The result might be a bit chatty towards your business components. If you need to be able to retrieve data extremely fast, you might want read models. Instead of querying a relational schema with a lot of references and creating a lot of locks, while reading and updating the data, you can also copy and prepare data, just for a specific micro view. This is achieved quite simply by publishing an event and have several subscribers, that all exist, just to update their counterpart of a micro view.
It doesn’t mean you can’t do relational data and have to do everything with some NoSQL solution. You might do relational data as regular storage and have some NoSQL alternative for read models. You can also have read models in distributed cache like Redis, for example. When you have high contention on some data in your relational database, you might want to transform the data after querying and then store the result in memory, in Redis, or somewhere else. When so many resources access only a small amount of your data, there might be no need to prepare the data ahead in a read model. You might just transform and store it after initial retrieval. For quite some time, it’s perfectly fine to have this as a read model in some fast but temporary storage. And mind yourself that caching is eventual consistency. But it’s important to have options and select the best solution possible for every issue you’re working on.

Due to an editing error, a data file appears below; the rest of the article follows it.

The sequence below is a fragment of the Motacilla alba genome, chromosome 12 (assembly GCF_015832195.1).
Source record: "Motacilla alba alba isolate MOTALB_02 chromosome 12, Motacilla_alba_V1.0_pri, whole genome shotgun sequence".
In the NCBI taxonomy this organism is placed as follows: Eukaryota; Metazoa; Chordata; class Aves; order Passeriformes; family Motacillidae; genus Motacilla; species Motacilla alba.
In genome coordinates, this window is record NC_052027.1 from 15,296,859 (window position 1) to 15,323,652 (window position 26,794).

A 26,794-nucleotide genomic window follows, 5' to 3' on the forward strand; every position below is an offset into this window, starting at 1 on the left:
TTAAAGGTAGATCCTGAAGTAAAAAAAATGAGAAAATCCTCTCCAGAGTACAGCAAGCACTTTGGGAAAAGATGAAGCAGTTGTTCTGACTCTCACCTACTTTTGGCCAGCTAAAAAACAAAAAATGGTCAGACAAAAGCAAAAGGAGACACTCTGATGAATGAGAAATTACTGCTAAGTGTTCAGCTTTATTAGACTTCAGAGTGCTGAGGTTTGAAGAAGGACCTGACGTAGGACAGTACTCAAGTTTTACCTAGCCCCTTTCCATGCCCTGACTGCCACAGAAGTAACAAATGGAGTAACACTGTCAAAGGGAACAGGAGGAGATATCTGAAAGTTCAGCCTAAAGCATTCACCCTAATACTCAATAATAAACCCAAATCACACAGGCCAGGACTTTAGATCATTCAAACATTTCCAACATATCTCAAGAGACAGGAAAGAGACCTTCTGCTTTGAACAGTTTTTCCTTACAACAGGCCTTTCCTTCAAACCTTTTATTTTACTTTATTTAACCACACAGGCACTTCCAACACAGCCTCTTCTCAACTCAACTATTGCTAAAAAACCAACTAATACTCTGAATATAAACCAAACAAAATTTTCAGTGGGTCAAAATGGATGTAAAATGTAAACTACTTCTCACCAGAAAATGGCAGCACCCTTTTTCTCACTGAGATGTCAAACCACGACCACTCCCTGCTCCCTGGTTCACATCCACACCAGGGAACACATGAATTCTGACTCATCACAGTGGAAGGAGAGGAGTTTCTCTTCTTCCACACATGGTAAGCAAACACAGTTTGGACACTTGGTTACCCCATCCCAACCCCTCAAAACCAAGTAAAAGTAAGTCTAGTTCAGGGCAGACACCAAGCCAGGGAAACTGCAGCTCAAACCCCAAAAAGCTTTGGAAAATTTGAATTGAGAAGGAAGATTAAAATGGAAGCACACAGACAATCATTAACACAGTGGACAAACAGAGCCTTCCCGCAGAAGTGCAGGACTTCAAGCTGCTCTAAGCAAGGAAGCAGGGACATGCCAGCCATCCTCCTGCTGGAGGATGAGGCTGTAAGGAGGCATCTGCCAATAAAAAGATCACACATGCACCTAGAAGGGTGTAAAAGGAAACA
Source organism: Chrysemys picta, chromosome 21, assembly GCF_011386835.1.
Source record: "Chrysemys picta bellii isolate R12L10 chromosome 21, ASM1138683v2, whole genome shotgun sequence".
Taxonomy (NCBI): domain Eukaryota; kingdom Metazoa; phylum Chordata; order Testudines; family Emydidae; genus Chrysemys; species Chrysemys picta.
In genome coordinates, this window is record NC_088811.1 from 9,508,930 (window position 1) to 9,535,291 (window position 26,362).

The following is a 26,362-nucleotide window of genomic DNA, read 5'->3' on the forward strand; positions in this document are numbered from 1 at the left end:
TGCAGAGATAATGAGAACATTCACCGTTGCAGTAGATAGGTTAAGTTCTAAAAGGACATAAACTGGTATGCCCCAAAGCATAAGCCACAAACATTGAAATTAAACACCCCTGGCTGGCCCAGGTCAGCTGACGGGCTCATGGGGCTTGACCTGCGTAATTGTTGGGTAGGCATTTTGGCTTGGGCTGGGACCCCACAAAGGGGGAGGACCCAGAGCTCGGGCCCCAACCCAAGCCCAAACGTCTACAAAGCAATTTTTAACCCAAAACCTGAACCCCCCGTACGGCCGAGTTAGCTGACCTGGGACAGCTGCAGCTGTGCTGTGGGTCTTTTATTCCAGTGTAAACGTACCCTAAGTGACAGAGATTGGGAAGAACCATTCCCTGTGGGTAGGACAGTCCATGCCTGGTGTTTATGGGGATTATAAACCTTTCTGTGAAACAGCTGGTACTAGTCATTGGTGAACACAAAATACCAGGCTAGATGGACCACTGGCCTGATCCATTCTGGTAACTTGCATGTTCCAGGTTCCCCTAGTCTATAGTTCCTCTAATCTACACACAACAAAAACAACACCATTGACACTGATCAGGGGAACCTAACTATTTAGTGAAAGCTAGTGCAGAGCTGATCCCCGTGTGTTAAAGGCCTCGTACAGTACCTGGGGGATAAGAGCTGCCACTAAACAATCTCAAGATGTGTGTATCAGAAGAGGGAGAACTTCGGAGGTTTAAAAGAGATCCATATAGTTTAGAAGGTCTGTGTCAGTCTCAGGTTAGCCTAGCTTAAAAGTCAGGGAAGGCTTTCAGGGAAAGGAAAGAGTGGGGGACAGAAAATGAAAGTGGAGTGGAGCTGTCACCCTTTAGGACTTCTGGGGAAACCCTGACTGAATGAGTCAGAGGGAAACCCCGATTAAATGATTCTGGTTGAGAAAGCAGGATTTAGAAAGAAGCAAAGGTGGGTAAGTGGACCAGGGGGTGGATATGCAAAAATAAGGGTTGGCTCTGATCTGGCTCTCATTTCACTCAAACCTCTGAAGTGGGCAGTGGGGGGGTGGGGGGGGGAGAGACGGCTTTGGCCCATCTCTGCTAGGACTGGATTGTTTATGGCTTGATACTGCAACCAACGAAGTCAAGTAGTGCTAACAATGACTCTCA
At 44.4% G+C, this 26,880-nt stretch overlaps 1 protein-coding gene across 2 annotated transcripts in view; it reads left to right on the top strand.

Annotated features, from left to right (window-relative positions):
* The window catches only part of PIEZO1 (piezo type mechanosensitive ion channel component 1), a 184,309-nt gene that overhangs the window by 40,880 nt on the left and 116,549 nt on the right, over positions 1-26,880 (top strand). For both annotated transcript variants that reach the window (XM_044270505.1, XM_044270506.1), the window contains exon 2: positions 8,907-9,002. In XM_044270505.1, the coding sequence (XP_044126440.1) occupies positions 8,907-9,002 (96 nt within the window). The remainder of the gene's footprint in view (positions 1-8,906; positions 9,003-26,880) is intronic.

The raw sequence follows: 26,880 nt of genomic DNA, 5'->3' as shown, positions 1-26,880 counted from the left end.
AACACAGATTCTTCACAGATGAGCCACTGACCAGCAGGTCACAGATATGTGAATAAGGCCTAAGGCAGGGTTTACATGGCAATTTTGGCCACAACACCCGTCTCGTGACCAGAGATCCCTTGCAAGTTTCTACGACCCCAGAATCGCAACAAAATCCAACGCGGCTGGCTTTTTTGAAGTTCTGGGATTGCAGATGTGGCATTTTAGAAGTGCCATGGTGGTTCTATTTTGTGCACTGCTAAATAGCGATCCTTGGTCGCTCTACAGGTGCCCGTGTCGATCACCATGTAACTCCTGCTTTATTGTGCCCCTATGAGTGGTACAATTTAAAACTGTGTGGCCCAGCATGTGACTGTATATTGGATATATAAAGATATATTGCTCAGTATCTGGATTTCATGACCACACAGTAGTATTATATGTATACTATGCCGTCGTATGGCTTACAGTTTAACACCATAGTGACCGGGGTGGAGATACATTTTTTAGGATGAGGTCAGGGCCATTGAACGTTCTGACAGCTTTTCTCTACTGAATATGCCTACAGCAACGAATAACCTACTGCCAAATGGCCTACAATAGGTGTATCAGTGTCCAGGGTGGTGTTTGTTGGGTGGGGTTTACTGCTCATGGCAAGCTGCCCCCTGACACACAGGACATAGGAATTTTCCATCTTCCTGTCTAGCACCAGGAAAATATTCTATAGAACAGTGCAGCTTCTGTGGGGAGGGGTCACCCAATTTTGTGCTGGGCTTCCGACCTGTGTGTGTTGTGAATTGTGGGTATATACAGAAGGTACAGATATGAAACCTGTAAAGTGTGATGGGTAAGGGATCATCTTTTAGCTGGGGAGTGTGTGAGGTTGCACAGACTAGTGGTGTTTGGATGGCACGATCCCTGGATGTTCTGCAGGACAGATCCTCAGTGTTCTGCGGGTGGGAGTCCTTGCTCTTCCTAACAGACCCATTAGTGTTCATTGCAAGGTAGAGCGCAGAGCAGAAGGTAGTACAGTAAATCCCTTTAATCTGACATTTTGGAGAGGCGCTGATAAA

Due to these topics, the data isn’t (as) coupled inside the database as before, nor in your code. This makes it extremely easy to change code in your Business Components and change your database schema, without having to worry about your code breaking in an entirely different Bounded Context or even Business Component. I’ve experienced this first hand, and it’s as if an entire new world opens up to you, once you start realizing the possibilities and extensibility of this way of designing your system.
[…] in an order and details from a customer. These highly cohesive things should stay together and not be split apart. Not in a different architectural layer, not in a different component and especially not separated […]